Test Center ThreatWatch: Sept. 16
Spam Watch: Sept. 13-Sept. 15
The filters need updating as spammers managed to push their mail through using legitimate-looking URLs. Virus activity dropped back down after the highs from last week. No new virus threats were reported. Medium-level spam messages, generally messages that the filters quarantined, almost doubled.
As expected, majority of the messages in quarantine contained links that appeared safe, often using applications hosted by Google, such as on sites.google.com.
Total spam and virus activity returned to average volumes Monday, and more spam messages slipped through the filters and showed up in the Inbox. The mail breakdown showed a slight difference from the previous days, with blocked connections increasing to 86.8 percent and spam and viruses hovering at 12.5 percent.
Yesterday's mail-related threats seemed European. The most common virus relays were known servers from Italy and the United Kingdom, and the spam relays were in Poland and Hungary.
The greatest number of blocked connections came from three different relays in Spain yesterday, all known offenders. In the past few days, a relay generally made up only 2 percent to 3 percent of the total number of blocked connections. These Spanish relays accounted for 10 percent yesterday.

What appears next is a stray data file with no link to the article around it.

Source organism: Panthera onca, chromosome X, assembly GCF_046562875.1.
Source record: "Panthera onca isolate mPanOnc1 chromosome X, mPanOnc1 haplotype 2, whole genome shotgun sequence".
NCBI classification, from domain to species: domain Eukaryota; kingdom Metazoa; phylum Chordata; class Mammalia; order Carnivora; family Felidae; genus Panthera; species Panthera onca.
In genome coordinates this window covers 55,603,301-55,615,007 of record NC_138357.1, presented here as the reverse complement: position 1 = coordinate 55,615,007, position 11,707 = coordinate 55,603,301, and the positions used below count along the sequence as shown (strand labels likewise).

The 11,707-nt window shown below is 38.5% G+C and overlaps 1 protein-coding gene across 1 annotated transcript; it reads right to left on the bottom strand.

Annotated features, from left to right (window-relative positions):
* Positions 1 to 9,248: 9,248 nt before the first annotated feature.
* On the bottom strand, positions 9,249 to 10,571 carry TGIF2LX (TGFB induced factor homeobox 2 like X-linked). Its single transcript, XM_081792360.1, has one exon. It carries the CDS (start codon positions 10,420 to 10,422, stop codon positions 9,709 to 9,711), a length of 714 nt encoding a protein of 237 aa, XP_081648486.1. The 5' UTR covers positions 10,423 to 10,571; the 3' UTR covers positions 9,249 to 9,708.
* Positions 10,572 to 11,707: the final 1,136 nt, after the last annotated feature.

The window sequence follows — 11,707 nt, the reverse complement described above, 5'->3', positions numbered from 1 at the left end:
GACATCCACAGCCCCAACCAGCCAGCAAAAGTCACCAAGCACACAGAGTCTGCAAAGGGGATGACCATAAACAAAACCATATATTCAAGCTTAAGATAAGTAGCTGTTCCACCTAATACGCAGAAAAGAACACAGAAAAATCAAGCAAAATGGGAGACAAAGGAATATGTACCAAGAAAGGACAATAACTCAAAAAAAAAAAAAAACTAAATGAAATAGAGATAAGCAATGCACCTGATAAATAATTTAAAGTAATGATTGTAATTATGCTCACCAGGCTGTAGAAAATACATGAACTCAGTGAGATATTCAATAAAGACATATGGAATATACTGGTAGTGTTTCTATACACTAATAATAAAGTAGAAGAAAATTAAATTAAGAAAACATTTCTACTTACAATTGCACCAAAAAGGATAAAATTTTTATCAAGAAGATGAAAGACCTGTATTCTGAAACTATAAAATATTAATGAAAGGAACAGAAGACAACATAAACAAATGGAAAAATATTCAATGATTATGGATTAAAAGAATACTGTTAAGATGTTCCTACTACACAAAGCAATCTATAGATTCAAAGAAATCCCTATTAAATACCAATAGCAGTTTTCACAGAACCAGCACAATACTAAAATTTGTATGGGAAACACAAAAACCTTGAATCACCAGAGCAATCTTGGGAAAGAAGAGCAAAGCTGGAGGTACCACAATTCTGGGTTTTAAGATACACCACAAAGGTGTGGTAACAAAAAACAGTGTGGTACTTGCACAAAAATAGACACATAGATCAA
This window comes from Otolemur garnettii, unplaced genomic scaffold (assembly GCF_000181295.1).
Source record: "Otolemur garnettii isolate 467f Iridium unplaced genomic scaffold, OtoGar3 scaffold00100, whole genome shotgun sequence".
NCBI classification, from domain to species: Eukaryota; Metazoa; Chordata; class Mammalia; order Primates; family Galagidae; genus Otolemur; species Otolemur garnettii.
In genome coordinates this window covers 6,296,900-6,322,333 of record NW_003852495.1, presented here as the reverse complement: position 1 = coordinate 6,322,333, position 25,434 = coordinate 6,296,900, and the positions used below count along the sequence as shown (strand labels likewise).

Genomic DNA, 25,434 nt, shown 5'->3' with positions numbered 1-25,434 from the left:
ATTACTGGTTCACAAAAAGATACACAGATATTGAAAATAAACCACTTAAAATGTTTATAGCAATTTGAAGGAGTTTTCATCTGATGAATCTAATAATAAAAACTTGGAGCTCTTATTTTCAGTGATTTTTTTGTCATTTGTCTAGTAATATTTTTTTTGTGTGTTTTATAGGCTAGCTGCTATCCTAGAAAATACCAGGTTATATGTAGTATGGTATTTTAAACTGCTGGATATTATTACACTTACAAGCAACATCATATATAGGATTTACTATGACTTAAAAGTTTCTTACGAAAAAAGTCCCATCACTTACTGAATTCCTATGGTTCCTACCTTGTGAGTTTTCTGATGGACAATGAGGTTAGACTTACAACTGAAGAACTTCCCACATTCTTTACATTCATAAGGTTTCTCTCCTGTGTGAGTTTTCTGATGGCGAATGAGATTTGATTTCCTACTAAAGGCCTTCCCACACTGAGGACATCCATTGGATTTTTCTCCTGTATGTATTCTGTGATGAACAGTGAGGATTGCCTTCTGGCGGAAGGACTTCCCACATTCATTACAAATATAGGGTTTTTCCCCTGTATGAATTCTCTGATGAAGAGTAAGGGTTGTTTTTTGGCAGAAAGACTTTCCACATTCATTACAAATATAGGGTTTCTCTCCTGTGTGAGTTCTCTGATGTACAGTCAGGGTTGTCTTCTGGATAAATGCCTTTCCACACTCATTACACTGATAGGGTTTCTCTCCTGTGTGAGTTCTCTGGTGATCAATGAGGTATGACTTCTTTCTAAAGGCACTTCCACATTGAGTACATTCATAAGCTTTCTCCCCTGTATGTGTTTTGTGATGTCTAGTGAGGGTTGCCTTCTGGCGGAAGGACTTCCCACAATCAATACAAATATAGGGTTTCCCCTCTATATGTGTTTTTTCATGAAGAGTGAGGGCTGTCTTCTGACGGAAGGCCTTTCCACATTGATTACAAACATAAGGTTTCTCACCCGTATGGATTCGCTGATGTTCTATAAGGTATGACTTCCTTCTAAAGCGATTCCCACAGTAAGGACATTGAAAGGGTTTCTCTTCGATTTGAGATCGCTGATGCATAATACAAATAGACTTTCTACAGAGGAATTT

Since the filters blocked these messages outright, there's no way to determine the type of malware threat they contained.
In the past, natural and man-made disasters became spam headlines. Despite Fay, Gustav, Hanna, and Ike blowing through the Atlantic and the Gulf in the past month, the filters did not record storm-related spam.
There is nothing about Wall Street collapsing (although Rolexes apparently cost only $100 now). The most popular news-oriented headline yesterday continues to be related to the US Presidential elections, namely McCain and Palin. Still, as the cleanup from Hurricane Ike and the financial meltdown continues to dominate the news, it will be worth examining subject lines over the next several days.
Attack Watch: Sept. 16 For the past few days, the lab's trap network has attracted a number of different spam attacks via Microsoft Messenger -- many with some variation of this long-tried phishing attempt:
"Windows has found 73 critical system errors. Your PC may be suffering from serious file errors in your Windows reg
"To fix the errors, please do the following:" And the instructions lead the unsuspecting to a site, regfixit.com, with instructions to download and install a "registry update."
Regfixit.com traces back, via Network Solutions Whois service, to a post office box in Yarmouth, Nova Scotia. A number of complaints about the site have been posted on Internet forums since 2006; the uninvited appearance on our network also makes us want to reach for the URL blocking software.
The IP addresses associated with this low-level threat trace back to Beijing, China -- though it's unclear whether that's the site of origination or the site of a spam relay.